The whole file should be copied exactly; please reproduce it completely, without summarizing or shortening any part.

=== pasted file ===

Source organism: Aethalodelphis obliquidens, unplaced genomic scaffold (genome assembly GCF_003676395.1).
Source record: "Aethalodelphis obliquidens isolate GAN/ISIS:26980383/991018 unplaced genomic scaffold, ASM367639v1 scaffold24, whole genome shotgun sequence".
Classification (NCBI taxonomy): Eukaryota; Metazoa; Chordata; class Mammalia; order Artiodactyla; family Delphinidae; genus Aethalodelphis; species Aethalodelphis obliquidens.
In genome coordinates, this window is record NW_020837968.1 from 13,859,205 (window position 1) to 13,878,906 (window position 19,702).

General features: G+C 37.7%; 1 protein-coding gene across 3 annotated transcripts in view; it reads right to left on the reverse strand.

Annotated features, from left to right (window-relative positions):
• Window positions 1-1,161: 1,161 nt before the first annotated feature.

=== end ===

Source organism: Aethalodelphis obliquidens, unplaced genomic scaffold (genome assembly GCF_003676395.1).
Source record: "Aethalodelphis obliquidens isolate GAN/ISIS:26980383/991018 unplaced genomic scaffold, ASM367639v1 scaffold24, whole genome shotgun sequence".
Classification (NCBI taxonomy): Eukaryota; Metazoa; Chordata; class Mammalia; order Artiodactyla; family Delphinidae; genus Aethalodelphis; species Aethalodelphis obliquidens.
In genome coordinates, this window is record NW_020837968.1 from 13,859,205 (window position 1) to 13,878,906 (window position 19,702).

General features: G+C 37.7%; 1 protein-coding gene across 3 annotated transcripts in view; it reads right to left on the reverse strand.

Annotated features, from left to right (window-relative positions):
• Window positions 1-1,161: 1,161 nt before the first annotated feature.